Black-white segregation, heat-mapped, by William Frey of the Brookings Institution.

Racial segregation is still high in many parts of America, lying at the root of sharp inequalities that continue to be visible and destructive in many cities.

But an examination by Brookings Institution fellow and domestic migration expert William Frey of newly released Census data suggests a modest decline in black-white segregation across most large U.S. metropolitan areas. Frey writes.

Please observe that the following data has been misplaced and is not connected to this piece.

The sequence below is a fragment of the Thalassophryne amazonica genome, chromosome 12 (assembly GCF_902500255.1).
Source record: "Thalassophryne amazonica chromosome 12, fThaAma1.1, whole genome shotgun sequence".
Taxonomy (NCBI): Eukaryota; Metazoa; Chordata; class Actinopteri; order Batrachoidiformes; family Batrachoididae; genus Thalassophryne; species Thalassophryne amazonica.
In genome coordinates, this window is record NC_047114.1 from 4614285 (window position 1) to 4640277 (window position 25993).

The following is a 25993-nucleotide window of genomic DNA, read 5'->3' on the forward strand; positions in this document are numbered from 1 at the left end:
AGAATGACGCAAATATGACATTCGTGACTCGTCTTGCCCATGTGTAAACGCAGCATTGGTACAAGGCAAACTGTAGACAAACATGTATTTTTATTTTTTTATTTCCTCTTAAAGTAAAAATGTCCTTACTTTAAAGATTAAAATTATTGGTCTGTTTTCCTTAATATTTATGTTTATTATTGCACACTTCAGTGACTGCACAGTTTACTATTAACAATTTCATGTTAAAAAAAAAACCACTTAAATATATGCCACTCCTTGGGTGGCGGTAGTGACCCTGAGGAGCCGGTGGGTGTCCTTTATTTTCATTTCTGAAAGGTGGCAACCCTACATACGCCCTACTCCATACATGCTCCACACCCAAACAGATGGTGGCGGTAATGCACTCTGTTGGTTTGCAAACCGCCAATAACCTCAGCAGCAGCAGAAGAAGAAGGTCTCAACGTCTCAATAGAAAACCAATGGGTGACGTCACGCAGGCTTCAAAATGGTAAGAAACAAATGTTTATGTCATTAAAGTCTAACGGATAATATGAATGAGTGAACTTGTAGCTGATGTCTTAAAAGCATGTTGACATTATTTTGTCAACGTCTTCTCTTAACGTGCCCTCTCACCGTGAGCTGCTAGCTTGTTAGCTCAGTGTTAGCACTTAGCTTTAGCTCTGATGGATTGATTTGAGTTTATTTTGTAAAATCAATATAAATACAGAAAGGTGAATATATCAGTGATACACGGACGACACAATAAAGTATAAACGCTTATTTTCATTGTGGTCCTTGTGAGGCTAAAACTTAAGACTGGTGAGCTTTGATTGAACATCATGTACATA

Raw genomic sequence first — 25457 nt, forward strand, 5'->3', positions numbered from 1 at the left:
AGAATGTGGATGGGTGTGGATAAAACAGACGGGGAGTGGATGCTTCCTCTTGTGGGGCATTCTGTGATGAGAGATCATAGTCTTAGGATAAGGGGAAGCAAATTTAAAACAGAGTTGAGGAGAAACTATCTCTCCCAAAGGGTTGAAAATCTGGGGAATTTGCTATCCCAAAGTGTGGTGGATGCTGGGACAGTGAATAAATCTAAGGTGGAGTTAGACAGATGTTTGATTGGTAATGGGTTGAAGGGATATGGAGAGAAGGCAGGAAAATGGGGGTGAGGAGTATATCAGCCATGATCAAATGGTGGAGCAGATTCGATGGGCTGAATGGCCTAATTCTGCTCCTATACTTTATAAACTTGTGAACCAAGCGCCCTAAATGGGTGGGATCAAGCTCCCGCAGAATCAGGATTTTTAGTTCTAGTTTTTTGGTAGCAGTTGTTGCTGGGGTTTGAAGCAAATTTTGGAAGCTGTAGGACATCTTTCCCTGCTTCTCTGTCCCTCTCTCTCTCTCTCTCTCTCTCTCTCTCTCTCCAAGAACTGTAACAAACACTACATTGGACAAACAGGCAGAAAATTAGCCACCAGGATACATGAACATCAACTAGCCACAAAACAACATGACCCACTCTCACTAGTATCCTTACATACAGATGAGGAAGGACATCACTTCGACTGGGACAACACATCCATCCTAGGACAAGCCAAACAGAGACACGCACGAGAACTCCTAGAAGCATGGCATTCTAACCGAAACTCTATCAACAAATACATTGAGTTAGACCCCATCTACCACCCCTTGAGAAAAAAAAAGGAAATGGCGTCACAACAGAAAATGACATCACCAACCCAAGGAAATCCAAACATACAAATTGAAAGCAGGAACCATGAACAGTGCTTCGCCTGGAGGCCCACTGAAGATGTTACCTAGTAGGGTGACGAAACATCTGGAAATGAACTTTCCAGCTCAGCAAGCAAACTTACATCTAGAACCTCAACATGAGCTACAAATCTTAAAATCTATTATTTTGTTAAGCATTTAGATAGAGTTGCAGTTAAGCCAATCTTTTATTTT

It also shows that neighborhoods in which blacks reside are becoming somewhat less black due to recent population shifts of blacks and the growth and dispersion of Hispanics and other minorities. These trends hardly signal the end of segregation in the Unite States, but they do suggest opportunities to achieve greater residential integration as race migration trends are in flux.

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